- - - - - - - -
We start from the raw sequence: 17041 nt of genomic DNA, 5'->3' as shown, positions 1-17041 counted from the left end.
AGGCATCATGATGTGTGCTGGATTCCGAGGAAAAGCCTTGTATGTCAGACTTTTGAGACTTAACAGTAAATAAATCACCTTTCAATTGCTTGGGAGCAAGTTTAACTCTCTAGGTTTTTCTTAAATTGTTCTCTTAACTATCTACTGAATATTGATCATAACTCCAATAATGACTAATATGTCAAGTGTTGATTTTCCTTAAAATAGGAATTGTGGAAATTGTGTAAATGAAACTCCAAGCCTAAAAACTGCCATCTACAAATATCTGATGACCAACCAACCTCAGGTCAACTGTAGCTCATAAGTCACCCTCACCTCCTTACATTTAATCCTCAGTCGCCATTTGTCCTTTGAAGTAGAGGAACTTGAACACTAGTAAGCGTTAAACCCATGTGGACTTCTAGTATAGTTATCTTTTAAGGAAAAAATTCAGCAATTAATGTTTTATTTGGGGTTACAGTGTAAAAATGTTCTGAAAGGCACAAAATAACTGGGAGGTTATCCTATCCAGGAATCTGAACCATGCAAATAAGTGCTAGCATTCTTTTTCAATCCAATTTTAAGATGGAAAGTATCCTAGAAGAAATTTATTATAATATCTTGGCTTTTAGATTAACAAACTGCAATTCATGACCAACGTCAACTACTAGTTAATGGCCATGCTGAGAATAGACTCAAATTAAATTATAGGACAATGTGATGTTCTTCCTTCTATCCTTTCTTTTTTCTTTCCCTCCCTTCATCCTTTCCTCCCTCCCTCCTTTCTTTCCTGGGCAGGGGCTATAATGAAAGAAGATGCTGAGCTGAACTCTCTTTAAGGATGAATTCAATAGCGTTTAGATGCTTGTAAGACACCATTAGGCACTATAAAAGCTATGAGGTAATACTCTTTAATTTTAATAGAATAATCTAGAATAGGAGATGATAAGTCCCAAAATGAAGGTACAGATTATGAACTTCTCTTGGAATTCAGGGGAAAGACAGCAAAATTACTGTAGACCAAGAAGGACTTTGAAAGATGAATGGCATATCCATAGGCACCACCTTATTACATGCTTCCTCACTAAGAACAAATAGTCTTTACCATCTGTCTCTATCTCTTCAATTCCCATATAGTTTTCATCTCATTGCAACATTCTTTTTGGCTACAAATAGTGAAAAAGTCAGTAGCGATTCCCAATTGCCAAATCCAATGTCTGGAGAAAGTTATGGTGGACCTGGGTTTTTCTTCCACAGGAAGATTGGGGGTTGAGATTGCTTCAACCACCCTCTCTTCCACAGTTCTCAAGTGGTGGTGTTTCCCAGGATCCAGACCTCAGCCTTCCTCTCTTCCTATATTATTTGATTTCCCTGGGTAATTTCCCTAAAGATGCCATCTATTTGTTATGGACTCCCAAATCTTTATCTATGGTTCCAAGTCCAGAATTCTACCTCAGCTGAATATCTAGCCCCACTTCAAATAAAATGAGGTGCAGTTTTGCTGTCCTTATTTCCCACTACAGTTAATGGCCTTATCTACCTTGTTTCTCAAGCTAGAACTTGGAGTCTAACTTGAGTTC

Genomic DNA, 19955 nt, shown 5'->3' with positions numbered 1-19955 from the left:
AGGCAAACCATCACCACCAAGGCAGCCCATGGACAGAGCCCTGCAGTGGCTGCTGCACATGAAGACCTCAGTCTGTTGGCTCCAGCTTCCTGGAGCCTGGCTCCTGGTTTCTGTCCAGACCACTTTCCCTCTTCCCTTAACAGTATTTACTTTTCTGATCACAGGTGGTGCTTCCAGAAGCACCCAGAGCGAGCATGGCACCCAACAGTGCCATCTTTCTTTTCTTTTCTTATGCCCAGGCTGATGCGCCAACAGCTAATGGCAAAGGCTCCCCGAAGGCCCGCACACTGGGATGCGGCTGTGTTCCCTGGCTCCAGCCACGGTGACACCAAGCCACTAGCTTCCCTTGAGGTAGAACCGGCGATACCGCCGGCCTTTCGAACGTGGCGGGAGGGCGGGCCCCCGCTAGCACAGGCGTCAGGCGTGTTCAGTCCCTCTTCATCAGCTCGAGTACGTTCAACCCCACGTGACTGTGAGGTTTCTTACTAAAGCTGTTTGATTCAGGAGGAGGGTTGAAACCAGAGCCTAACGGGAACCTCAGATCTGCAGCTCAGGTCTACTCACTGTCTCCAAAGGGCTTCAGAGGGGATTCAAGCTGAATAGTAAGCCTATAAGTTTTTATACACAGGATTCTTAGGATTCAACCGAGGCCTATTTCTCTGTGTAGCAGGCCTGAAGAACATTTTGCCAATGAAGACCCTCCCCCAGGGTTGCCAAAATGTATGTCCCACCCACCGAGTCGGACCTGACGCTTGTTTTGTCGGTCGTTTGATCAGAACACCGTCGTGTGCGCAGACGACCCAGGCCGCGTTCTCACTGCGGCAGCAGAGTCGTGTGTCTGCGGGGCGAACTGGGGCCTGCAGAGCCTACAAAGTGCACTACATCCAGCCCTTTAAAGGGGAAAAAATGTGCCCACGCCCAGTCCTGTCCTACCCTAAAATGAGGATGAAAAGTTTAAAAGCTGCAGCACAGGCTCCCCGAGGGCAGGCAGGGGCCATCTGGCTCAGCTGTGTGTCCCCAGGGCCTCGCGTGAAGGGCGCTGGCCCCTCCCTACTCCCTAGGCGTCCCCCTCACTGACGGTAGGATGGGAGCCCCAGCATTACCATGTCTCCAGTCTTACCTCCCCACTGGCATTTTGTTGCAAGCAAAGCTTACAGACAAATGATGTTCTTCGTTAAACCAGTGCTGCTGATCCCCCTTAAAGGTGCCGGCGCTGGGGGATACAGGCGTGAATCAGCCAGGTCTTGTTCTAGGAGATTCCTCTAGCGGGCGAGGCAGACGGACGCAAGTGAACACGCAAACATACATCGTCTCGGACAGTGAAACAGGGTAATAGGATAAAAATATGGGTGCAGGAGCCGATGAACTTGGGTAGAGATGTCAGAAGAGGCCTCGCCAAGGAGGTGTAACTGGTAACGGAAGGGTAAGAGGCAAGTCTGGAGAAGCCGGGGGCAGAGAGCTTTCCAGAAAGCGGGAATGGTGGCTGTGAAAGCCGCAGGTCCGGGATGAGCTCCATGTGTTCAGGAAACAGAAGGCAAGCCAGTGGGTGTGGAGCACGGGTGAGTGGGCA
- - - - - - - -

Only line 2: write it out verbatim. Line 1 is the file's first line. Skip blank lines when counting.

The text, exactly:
AGGCATCATGATGTGTGCTGGATTCCGAGGAAAAGCCTTGTATGTCAGACTTTTGAGACTTAACAGTAAATAAATCACCTTTCAATTGCTTGGGAGCAAGTTTAACTCTCTAGGTTTTTCTTAAATTGTTCTCTTAACTATCTACTGAATATTGATCATAACTCCAATAATGACTAATATGTCAAGTGTTGATTTTCCTTAAAATAGGAATTGTGGAAATTGTGTAAATGAAACTCCAAGCCTAAAAACTGCCATCTACAAATATCTGATGACCAACCAACCTCAGGTCAACTGTAGCTCATAAGTCACCCTCACCTCCTTACATTTAATCCTCAGTCGCCATTTGTCCTTTGAAGTAGAGGAACTTGAACACTAGTAAGCGTTAAACCCATGTGGACTTCTAGTATAGTTATCTTTTAAGGAAAAAATTCAGCAATTAATGTTTTATTTGGGGTTACAGTGTAAAAATGTTCTGAAAGGCACAAAATAACTGGGAGGTTATCCTATCCAGGAATCTGAACCATGCAAATAAGTGCTAGCATTCTTTTTCAATCCAATTTTAAGATGGAAAGTATCCTAGAAGAAATTTATTATAATATCTTGGCTTTTAGATTAACAAACTGCAATTCATGACCAACGTCAACTACTAGTTAATGGCCATGCTGAGAATAGACTCAAATTAAATTATAGGACAATGTGATGTTCTTCCTTCTATCCTTTCTTTTTTCTTTCCCTCCCTTCATCCTTTCCTCCCTCCCTCCTTTCTTTCCTGGGCAGGGGCTATAATGAAAGAAGATGCTGAGCTGAACTCTCTTTAAGGATGAATTCAATAGCGTTTAGATGCTTGTAAGACACCATTAGGCACTATAAAAGCTATGAGGTAATACTCTTTAATTTTAATAGAATAATCTAGAATAGGAGATGATAAGTCCCAAAATGAAGGTACAGATTATGAACTTCTCTTGGAATTCAGGGGAAAGACAGCAAAATTACTGTAGACCAAGAAGGACTTTGAAAGATGAATGGCATATCCATAGGCACCACCTTATTACATGCTTCCTCACTAAGAACAAATAGTCTTTACCATCTGTCTCTATCTCTTCAATTCCCATATAGTTTTCATCTCATTGCAACATTCTTTTTGGCTACAAATAGTGAAAAAGTCAGTAGCGATTCCCAATTGCCAAATCCAATGTCTGGAGAAAGTTATGGTGGACCTGGGTTTTTCTTCCACAGGAAGATTGGGGGTTGAGATTGCTTCAACCACCCTCTCTTCCACAGTTCTCAAGTGGTGGTGTTTCCCAGGATCCAGACCTCAGCCTTCCTCTCTTCCTATATTATTTGATTTCCCTGGGTAATTTCCCTAAAGATGCCATCTATTTGTTATGGACTCCCAAATCTTTATCTATGGTTCCAAGTCCAGAATTCTACCTCAGCTGAATATCTAGCCCCACTTCAAATAAAATGAGGTGCAGTTTTGCTGTCCTTATTTCCCACTACAGTTAATGGCCTTATCTACCTTGTTTCTCAAGCTAGAACTTGGAGTCTAACTTGAGTTC